Nature's Focus: The Heart Of Winter


Muscenetcong River at Saxton Falls
All photos by Thomas W. Gorman


By: Thomas W. Gorman
   
    One of the things that I love about winter is that it such a diverse season. In the early part of the season, the temperatures can be bearable and wildlife of all kinds will be visible everywhere; yet as we progress further into the heart of winter, the temperatures generally will plummet, snow storms will arrive and a few days later the temperatures will rise to comfortable levels.

    With our recent drops in temperature, mostly all of the wildlife that could be seen, is temporarily hunkered down to not only stay warm, but to also conserve their energy and body fat reserves so they hopefully survive during the frigid temperatures.  As the weather creeps above freezing, all of the birds and other wildlife will be out and about gathering more food to get them through the next cold spell.


Passaic River watershed at Lord Stirling county park

    During the times that wildlife is in hiding I turn my attention to the scenery around us, and during the dead cold of winter, most landscapes take on a very interesting and beautiful appearance.  To hopefully capture some of these scenic landscapes, I mostly will take to the trails or walk the back roads to find something of interest, and of course being properly dressed and prepared for the conditions is a must.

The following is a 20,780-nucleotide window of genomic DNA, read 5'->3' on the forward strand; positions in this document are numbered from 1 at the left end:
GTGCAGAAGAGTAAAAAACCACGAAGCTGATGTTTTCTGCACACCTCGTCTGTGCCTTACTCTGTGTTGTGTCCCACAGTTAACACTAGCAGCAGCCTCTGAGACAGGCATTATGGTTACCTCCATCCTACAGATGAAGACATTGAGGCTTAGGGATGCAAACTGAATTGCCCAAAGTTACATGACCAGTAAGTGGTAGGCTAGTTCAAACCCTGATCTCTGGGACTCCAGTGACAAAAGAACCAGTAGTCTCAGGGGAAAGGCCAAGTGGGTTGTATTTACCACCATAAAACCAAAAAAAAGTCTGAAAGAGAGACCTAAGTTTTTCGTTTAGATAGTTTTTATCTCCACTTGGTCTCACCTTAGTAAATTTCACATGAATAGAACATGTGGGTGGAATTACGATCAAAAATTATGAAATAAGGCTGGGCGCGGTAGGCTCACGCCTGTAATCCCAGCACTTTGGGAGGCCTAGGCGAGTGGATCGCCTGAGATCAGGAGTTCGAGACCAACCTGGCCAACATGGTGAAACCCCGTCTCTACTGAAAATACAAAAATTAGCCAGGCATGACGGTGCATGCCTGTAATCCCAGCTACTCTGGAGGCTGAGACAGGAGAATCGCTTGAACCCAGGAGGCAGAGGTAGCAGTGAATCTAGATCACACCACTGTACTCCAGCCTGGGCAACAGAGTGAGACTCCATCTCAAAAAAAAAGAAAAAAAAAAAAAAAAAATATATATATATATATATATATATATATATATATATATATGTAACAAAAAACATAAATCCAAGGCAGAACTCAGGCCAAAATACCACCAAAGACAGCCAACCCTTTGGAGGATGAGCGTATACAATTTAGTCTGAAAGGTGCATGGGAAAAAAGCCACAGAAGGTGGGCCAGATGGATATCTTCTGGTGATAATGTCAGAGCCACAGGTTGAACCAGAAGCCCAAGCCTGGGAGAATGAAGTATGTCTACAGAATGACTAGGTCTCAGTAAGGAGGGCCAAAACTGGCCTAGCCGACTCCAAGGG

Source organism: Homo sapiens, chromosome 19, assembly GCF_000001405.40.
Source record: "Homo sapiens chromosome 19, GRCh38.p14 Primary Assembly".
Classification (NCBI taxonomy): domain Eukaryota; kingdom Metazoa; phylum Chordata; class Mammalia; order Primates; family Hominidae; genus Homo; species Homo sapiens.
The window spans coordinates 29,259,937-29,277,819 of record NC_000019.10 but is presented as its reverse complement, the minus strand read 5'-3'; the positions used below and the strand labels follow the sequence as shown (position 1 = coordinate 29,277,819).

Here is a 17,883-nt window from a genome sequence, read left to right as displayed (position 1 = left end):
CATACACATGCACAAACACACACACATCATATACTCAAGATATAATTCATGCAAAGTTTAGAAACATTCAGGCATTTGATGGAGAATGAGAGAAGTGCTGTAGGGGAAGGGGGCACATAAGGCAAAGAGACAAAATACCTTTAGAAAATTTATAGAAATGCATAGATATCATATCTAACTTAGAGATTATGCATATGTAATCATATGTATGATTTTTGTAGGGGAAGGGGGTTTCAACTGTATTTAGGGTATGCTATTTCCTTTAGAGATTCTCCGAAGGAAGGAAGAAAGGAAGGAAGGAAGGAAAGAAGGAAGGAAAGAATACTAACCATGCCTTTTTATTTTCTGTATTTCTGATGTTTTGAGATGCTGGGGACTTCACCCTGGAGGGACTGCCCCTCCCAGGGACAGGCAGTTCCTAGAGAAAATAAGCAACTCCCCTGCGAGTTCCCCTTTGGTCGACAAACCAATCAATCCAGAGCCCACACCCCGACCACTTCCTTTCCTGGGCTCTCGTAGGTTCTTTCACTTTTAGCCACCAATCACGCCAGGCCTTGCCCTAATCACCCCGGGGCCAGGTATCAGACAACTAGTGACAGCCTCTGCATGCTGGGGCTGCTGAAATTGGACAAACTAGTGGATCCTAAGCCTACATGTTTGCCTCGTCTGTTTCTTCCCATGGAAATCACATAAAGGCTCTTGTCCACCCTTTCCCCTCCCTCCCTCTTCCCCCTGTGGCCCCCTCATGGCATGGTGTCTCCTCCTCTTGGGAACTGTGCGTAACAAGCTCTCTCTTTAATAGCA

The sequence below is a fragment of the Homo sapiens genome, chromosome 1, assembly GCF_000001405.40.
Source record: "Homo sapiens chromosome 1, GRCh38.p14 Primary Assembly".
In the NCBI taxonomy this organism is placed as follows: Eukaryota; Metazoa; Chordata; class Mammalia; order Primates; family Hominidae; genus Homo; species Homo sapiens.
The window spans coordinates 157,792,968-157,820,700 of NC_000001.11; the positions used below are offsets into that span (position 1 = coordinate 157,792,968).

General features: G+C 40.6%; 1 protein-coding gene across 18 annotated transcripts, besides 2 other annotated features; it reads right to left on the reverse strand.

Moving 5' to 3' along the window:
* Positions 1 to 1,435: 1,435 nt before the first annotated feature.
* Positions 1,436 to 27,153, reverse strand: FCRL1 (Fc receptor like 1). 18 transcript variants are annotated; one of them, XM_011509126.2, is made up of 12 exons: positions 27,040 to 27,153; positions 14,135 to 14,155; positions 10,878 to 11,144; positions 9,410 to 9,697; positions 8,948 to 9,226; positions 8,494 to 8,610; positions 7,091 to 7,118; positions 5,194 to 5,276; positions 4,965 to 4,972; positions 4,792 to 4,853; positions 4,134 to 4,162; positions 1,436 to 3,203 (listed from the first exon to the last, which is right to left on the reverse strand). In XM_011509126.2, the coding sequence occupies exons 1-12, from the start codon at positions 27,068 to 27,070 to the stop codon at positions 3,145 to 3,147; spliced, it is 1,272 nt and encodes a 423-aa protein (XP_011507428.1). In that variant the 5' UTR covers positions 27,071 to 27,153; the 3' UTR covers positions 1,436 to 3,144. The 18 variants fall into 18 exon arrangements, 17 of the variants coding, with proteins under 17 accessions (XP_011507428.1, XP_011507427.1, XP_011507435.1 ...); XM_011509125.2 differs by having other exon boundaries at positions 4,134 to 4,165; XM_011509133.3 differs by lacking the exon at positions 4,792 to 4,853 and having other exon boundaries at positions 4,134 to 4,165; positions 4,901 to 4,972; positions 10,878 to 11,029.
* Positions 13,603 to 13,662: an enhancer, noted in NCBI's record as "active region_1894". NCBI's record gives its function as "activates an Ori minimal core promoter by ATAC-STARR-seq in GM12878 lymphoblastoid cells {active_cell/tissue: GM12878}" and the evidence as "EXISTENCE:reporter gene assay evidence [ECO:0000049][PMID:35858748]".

Primrose Brook at Great Swamp NWR

    From High Point State Park in the northwest corner of the state, clear down to Cape May, there are literally hundreds of venues and trails which can be visited. Whether the location is a local, county or state park; a forest or wildlife management area, or even one of the many federal NWR’s, the scenery available can simply excite one’s imagination. 


Sparta Mountain WMA

    One does not need to be a birder, hiker or photographer to be able to enjoy the natural beauty that our state has available to us.  The important thing to remember when you do go outside during the winter time is to simply remember a few common sense things such as: dress accordingly to the conditions; carry a small backpack with water, fruit and snacks; and to be familiar with the area where you plan to visit.  By following these simple rules your outdoor experience will be more comfortable and rewarding.



Previous Stories:

  • Nature's Focus: Rough-Legged Hawk
  • Nature's Focus: Spotting a Mallard
  • Nature's Focus: Green-winged Teal
  • Nature's Focus: Red Squirrel
  • Nature's Focus: Red-headed Woodpecker
  • Nature's Focus: Mourning Dove
  •  

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